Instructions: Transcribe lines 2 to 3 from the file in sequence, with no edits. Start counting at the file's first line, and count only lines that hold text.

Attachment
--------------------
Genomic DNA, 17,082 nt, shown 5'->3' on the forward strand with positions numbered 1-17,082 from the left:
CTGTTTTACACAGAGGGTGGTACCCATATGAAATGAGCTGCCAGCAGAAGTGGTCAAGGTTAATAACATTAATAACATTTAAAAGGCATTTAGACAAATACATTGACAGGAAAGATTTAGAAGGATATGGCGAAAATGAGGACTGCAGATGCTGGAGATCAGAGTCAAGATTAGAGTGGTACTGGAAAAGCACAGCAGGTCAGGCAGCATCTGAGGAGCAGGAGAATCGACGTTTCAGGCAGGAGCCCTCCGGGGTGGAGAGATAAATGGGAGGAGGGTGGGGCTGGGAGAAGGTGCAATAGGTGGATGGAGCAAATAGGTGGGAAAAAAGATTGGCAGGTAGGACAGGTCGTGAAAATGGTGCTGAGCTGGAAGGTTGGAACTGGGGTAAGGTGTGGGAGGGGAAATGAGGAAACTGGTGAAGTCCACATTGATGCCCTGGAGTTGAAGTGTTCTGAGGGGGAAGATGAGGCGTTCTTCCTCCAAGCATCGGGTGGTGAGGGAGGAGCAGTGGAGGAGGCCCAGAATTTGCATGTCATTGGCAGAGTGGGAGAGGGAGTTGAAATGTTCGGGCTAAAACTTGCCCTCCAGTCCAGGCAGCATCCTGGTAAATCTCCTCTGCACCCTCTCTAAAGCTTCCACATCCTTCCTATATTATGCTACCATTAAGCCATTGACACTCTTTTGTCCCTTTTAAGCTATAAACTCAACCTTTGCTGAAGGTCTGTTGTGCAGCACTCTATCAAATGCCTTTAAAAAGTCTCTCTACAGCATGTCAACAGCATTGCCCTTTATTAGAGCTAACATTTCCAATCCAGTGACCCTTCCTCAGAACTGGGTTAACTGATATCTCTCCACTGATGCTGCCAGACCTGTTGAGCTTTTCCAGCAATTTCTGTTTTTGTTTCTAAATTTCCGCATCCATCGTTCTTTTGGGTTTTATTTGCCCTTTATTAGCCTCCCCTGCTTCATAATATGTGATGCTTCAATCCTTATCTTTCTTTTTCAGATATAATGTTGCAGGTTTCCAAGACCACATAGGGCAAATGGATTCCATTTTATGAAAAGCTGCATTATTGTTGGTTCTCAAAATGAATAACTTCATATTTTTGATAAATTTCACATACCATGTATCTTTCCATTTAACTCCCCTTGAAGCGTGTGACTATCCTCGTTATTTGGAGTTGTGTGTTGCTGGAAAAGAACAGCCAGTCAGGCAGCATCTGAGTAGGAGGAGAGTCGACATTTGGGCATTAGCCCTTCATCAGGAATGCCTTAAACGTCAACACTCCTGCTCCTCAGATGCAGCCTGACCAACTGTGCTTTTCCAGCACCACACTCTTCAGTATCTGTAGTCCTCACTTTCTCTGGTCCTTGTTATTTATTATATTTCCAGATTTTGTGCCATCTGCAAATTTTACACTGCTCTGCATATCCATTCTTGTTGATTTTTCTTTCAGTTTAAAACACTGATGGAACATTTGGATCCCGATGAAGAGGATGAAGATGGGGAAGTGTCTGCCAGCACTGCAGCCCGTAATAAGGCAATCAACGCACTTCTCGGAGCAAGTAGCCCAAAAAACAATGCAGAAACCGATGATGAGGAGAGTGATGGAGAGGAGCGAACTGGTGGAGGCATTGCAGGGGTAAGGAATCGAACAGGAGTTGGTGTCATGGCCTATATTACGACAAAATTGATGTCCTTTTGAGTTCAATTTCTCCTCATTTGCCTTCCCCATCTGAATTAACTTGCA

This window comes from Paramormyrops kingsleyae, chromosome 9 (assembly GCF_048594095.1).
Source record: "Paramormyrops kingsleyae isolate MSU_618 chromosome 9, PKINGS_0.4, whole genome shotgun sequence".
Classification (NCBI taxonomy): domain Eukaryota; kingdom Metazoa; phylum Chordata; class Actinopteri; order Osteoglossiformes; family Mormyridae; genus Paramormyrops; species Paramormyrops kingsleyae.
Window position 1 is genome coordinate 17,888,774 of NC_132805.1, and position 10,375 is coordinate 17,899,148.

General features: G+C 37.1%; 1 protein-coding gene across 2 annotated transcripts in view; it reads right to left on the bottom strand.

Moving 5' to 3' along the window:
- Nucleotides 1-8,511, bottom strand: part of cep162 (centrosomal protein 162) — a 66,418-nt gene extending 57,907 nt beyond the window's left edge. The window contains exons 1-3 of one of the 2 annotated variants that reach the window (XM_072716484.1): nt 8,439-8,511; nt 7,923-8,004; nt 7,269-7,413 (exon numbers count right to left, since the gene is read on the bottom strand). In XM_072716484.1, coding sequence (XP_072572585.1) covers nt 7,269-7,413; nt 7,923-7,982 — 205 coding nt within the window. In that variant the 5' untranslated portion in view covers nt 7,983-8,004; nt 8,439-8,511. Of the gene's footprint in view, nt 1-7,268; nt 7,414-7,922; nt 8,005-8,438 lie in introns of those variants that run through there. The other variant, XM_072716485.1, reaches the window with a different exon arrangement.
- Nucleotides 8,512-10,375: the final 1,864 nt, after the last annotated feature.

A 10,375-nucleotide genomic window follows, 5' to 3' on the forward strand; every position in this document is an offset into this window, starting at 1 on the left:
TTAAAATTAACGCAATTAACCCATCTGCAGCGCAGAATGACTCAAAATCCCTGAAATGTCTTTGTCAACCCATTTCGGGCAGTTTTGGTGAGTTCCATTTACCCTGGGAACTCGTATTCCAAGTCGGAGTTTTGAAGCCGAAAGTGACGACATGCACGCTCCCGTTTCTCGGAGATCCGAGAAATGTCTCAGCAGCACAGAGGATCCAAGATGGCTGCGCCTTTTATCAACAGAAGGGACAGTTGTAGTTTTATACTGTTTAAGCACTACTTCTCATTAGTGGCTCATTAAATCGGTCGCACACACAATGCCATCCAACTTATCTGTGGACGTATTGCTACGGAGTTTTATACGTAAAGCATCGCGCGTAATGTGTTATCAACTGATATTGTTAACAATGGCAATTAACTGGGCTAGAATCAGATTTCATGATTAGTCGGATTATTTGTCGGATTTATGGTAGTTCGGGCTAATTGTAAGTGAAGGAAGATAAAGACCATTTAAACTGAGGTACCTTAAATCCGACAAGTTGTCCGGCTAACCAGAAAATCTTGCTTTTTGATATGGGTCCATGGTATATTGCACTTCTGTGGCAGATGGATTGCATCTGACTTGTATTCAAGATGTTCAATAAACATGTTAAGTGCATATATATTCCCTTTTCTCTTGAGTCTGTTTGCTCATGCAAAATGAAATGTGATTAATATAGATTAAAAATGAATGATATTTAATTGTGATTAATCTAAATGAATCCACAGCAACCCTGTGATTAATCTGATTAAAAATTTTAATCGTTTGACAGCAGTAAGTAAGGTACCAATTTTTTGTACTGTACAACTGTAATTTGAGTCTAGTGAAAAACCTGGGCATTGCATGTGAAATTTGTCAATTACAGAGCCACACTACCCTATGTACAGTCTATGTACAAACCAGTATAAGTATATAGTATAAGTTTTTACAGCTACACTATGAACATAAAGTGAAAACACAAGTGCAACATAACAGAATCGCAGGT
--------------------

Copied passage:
CTGTTTTACACAGAGGGTGGTACCCATATGAAATGAGCTGCCAGCAGAAGTGGTCAAGGTTAATAACATTAATAACATTTAAAAGGCATTTAGACAAATACATTGACAGGAAAGATTTAGAAGGATATGGCGAAAATGAGGACTGCAGATGCTGGAGATCAGAGTCAAGATTAGAGTGGTACTGGAAAAGCACAGCAGGTCAGGCAGCATCTGAGGAGCAGGAGAATCGACGTTTCAGGCAGGAGCCCTCCGGGGTGGAGAGATAAATGGGAGGAGGGTGGGGCTGGGAGAAGGTGCAATAGGTGGATGGAGCAAATAGGTGGGAAAAAAGATTGGCAGGTAGGACAGGTCGTGAAAATGGTGCTGAGCTGGAAGGTTGGAACTGGGGTAAGGTGTGGGAGGGGAAATGAGGAAACTGGTGAAGTCCACATTGATGCCCTGGAGTTGAAGTGTTCTGAGGGGGAAGATGAGGCGTTCTTCCTCCAAGCATCGGGTGGTGAGGGAGGAGCAGTGGAGGAGGCCCAGAATTTGCATGTCATTGGCAGAGTGGGAGAGGGAGTTGAAATGTTCGGGCTAAAACTTGCCCTCCAGTCCAGGCAGCATCCTGGTAAATCTCCTCTGCACCCTCTCTAAAGCTTCCACATCCTTCCTATATTATGCTACCATTAAGCCATTGACACTCTTTTGTCCCTTTTAAGCTATAAACTCAACCTTTGCTGAAGGTCTGTTGTGCAGCACTCTATCAAATGCCTTTAAAAAGTCTCTCTACAGCATGTCAACAGCATTGCCCTTTATTAGAGCTAACATTTCCAATCCAGTGACCCTTCCTCAGAACTGGGTTAACTGATATCTCTCCACTGATGCTGCCAGACCTGTTGAGCTTTTCCAGCAATTTCTGTTTTTGTTTCTAAATTTCCGCATCCATCGTTCTTTTGGGTTTTATTTGCCCTTTATTAGCCTCCCCTGCTTCATAATATGTGATGCTTCAATCCTTATCTTTCTTTTTCAGATATAATGTTGCAGGTTTCCAAGACCACATAGGGCAAATGGATTCCATTTTATGAAAAGCTGCATTATTGTTGGTTCTCAAAATGAATAACTTCATATTTTTGATAAATTTCACATACCATGTATCTTTCCATTTAACTCCCCTTGAAGCGTGTGACTATCCTCGTTATTTGGAGTTGTGTGTTGCTGGAAAAGAACAGCCAGTCAGGCAGCATCTGAGTAGGAGGAGAGTCGACATTTGGGCATTAGCCCTTCATCAGGAATGCCTTAAACGTCAACACTCCTGCTCCTCAGATGCAGCCTGACCAACTGTGCTTTTCCAGCACCACACTCTTCAGTATCTGTAGTCCTCACTTTCTCTGGTCCTTGTTATTTATTATATTTCCAGATTTTGTGCCATCTGCAAATTTTACACTGCTCTGCATATCCATTCTTGTTGATTTTTCTTTCAGTTTAAAACACTGATGGAACATTTGGATCCCGATGAAGAGGATGAAGATGGGGAAGTGTCTGCCAGCACTGCAGCCCGTAATAAGGCAATCAACGCACTTCTCGGAGCAAGTAGCCCAAAAAACAATGCAGAAACCGATGATGAGGAGAGTGATGGAGAGGAGCGAACTGGTGGAGGCATTGCAGGGGTAAGGAATCGAACAGGAGTTGGTGTCATGGCCTATATTACGACAAAATTGATGTCCTTTTGAGTTCAATTTCTCCTCATTTGCCTTCCCCATCTGAATTAACTTGCA

This window comes from Paramormyrops kingsleyae, chromosome 9 (assembly GCF_048594095.1).